Smart Homes Could Revolutionize Eldercare

eldercare, senior home care, caring for parentsI just read an intriguing article about "Smart Homes," a new idea in eldercare created by British researchers. The researchers are developing home sensing systems to help people with dementia remain in their own homes by keeping them safe and providing helpful reminders. If you are caring for parents, this development in senior home care may be something to watch.

What are Smart Homes?

If the British researchers are successful, eldercare costs may be decreased by allowing more older adults with dementia to stay at home longer and live independently. Smart Homes would contain sensing systems capable of reminding a parent to turn off a water faucet or eat a meal. The system could also automatically switch lights and appliances on and off. The researchers ultimately want to create what they call a "virtual caregiver" that could even utilize the voices of friends and relatives to record reminders or comforting messages for the person with dementia.

Where are Smart Homes?

Smart Homes have been in place for over a year in two British eldercare homes, where they are still being tested. In the article I read, Smart Home developer Professor Roger Orpwood explained, "The driver really has been to arrive at a creative engineering solution that addresses real problems faced by real people with real needs." He continued, "The key is to focus on enabling people, not on taking decisions away from them."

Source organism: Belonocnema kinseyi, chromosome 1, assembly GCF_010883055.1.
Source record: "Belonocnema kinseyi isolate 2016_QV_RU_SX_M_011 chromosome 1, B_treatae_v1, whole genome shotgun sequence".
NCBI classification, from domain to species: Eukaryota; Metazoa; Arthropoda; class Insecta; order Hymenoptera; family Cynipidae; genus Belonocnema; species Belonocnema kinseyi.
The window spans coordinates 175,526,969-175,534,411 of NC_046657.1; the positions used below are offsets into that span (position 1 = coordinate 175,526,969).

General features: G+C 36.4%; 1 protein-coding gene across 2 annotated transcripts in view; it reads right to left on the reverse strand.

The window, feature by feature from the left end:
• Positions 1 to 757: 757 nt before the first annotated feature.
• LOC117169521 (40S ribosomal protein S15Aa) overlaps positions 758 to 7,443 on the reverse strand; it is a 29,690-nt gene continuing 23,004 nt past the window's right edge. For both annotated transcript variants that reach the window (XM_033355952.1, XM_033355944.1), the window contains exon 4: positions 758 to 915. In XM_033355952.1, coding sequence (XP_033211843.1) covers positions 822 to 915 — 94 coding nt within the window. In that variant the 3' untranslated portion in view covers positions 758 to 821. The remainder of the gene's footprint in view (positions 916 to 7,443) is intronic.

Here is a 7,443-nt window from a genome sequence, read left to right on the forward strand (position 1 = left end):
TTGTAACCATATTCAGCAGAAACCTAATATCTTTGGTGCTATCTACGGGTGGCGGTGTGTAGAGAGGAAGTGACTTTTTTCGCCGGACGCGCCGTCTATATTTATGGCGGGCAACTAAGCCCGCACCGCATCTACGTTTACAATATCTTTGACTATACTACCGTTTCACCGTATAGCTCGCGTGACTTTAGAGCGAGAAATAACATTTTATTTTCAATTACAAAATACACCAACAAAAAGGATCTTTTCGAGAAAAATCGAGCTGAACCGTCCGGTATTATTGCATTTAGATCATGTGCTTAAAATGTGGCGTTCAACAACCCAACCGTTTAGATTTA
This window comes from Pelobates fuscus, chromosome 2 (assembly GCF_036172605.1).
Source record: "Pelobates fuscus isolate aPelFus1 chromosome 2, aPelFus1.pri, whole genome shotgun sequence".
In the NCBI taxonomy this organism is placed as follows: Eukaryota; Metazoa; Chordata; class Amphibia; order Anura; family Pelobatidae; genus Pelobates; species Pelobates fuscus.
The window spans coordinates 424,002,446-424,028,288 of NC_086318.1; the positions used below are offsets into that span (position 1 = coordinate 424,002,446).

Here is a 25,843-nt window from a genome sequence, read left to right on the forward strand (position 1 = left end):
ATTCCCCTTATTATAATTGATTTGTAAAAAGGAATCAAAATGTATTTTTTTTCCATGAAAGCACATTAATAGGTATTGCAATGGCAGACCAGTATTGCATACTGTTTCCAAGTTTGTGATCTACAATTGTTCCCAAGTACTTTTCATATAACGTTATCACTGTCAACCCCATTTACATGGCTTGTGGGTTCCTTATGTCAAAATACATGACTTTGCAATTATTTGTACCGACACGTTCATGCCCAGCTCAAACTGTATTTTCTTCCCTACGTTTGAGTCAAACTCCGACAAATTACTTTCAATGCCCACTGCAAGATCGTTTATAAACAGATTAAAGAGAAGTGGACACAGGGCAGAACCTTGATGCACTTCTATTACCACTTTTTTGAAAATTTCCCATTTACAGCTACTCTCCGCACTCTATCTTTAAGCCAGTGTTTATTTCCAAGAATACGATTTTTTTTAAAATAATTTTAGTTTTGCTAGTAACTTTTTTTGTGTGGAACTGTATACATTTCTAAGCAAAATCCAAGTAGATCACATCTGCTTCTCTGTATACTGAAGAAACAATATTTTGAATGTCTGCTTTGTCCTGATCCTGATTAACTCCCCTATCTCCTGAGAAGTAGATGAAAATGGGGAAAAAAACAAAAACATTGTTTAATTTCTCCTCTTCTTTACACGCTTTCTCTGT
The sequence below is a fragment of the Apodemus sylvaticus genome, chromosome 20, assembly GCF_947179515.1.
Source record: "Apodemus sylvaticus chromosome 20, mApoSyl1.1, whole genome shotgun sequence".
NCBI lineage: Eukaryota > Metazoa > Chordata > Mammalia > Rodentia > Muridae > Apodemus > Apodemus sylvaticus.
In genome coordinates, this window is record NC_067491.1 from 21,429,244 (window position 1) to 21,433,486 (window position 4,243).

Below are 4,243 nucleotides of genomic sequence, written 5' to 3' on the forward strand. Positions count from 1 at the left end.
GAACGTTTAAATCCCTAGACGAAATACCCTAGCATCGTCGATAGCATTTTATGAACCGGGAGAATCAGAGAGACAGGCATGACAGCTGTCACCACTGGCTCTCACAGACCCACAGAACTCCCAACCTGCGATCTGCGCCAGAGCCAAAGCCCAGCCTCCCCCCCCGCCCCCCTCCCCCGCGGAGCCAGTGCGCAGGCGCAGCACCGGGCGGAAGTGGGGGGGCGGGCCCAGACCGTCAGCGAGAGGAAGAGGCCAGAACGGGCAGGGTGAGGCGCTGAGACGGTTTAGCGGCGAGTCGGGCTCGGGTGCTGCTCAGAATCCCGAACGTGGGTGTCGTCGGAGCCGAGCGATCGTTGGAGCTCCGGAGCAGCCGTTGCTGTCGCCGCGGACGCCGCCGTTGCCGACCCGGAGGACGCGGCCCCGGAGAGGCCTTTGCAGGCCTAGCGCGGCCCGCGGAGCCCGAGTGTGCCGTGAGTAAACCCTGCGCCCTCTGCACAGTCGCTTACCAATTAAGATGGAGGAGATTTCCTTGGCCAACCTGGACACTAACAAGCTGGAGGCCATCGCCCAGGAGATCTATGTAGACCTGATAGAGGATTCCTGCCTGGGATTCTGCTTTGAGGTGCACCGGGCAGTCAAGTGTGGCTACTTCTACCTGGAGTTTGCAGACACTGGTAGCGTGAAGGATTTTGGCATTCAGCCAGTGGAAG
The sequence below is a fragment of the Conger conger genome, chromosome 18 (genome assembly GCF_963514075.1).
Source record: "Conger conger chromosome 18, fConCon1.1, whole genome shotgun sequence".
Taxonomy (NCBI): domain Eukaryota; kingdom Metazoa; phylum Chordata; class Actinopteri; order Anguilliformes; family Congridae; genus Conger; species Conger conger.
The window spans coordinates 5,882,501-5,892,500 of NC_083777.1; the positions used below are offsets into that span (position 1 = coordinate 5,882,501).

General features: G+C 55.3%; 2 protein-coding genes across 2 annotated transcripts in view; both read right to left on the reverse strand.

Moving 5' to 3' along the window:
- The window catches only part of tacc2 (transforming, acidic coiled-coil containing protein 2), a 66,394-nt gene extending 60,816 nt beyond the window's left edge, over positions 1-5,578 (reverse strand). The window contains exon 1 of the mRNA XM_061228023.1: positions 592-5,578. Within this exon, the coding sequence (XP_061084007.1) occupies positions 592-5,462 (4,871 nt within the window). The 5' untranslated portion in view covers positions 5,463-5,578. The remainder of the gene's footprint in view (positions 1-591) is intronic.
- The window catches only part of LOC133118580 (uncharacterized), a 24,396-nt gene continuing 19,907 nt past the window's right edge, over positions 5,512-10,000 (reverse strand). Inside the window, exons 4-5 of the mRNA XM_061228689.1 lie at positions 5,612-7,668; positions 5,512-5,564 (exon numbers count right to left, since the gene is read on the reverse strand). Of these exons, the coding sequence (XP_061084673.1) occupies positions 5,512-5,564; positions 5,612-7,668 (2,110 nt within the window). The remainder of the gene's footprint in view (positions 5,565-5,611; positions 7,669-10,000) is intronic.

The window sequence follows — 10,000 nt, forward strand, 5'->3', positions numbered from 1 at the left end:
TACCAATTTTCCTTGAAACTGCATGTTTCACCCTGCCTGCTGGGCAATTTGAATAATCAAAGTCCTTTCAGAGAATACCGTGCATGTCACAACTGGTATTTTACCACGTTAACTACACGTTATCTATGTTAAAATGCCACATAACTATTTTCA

I really liked that philosophy. People with dementia are all too often assumed to be incompetent in multiple areas of living when they may simply need some senior home care in order to continue living independently. Smart Homes seem to combine elements of dignity, practicality, and safety that could provide peace of mind to both those with dementia and those caring for parents.

The Future of Smart Homes

In fact, the systems are designed partly to reduce the burden of caregivers. Next, the researchers want to make sure that Smart Homes can be managed by senior home care providers. If eldercare companies can do this, Professor Orpwood thinks that Smart Homes could appear on the market within five years.

What are your thoughts about the possibility of Smart Homes? If you are caring for parents with dementia, what kinds of features would you want to see in a Smart Home? Post a comment to this blog, and be sure to sign up for our RSS feed to receive regular updates about new eldercare topics posted on

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